Prar’jhuay

Prar'jhuay

Prar’jhuay, far right, played Odysseus in a skit at the MHC Education Fair.

Academic Fast Track | Fall 2011 Spotlight |

Fifteen-year-old Prar’jhuay, far right in photo, wrapped himself into the starring role of Odysseus from Homer’s Odyssey—literally and figuratively. Wearing his bed sheet toga-style, he stood in front of his peers at the Methodist Home for Children Education Fair and delivered a grinning performance of the Greek hero’s return from the Trojan War.

Prar’jhuay (pronounced prahr’-zhay) had been referred to MHC a few months earlier as a repeat juvenile offender, with a record of larceny, possession of stolen property and sporadic school attendance. But on this July morning, he was clearly enjoying a chance to recite from the ancient epic poem and pick off a few other sheet-wearing friends (playing Penelope’s suitors) with a homemade archer’s bow. Around the room, an audience watched the drama and laughed as actors fell to the floor, ivy laurels flying. Mostly teenage boys, they’d come with their own projects to compete at the annual MHC Education Fair and they’d spent a couple of months getting ready.

It’s important to note—these were summer months. While most kids their age were on vacation, group home students were still in school with on-site MHC teachers. These teens come to group homes as juvenile offenders, referred by a court counselor or judge, and they’re often behind grade level when they arrive. It’s the job of group home teachers and staff to help them catch up and shed bad habits. Standardized test scores show they’re succeeding.

Math and reading data show students improve dramatically in MHC group homes—some by multiple grade levels. Last year, one in three students performed at grade level when admitted to MHC. But by the time they were discharged, two in three were at grade level. One teen improved by eight grade levels in math and five students improved by eight or more grade levels in reading.

This kind of progress is possible because group home teachers test the teens when they arrive and then tackle strengths and weaknesses, which may be rooted in learning difficulties or behavioral problems. They’re able to work individually with the students and help with studying and homework.

The results often surprise the kids, say Shannon Tuzo, director of juvenile home services. “It’s eye opening and inspiring to them when their scores improve and they see they can do better than they thought they could. That taste of success is very motivating.”

When Prar’jhuay was discharged in August, he’d improved academically by one grade level and was earning A’s and B’s. More importantly, says teacher Lovey Sawyer, he had reversed his attitudes about school and personal responsibility. Prar’jhuay had arrived at MHC in March with a stubborn streak and an unwillingness to follow instructions or accept feedback. For a month, he flat-out refused to do his work.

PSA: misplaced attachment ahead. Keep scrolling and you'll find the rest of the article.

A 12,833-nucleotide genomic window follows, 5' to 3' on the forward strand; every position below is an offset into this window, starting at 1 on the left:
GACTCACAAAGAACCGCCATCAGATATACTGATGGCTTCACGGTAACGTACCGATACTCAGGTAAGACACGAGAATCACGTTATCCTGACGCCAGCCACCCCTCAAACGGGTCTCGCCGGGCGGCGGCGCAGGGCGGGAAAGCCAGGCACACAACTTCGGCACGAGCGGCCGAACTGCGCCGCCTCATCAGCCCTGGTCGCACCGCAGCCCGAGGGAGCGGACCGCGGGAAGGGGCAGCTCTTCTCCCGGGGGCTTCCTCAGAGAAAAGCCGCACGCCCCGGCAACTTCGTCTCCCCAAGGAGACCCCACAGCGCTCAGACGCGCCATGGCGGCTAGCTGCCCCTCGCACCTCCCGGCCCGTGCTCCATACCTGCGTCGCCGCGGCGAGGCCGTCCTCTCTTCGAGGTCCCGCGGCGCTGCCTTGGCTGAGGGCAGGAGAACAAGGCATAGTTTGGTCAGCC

“He was very smart, very capable of the work,” Sawyer says. “But he was notgoing to do it. He’d argue. He wouldn’t complete assignments. He’d just get a book out and read.”

Like all group home teens, Prar’jhuay had to earn his privileges through good behaviors and, consequently, he wasn’t allowed to go home on weekends. After about a month, when he missed his home visits, he began working. And, as he began working, he realized that he enjoyed learning. By the time he left, five months later, Prar’jhuay was tutoring other students at the group home and his younger brothers, ages 14 and 9, during home visits. He especially enjoyed history and politics, Sawyer says, and demonstrated a gift for math. “He was taking on a role of leader, giving feedback and helping others with their studying.”

These kinds of academic improvements usually dovetail with other behavioral changes, Tuzo says. The model of care used in group homes stresses personal responsibility, hard work and goal setting, and MHC extends its services with six months of follow-up care once a teen has gone home.

The lessons are sticking with Prar’jhuay, says Tiffany Powell, his mother. “Things are excellent now,” she says. “I still have to say little stuff to him, but he’s not mischievous like he used to be. He does what he needs to do. He does chores, cleans up, takes out the trash. When he and [his brothers] get together, they don’t fuss and fight. He helps them with their homework now.”

Powell still makes surprise visits at school to check up on Prar’jhuay—sometimes several times a week. She wants to make sure he doesn’t return to his old ways. “But his teachers say he’s doing good,” she says. “They don’t know why I’m checking on him. He’s fine.”

After years of fearing her son would be killed on the streets, Powell says, she finds a lot of comfort in those assurances. Prar’jhuay is looking for a part-time job now and thinking about training to become a barber, like his uncle and grandfather, or going to college. “He’s got the brain to go to college,” Powell says. “And now he’s got the mindset to go to college and to achieve.”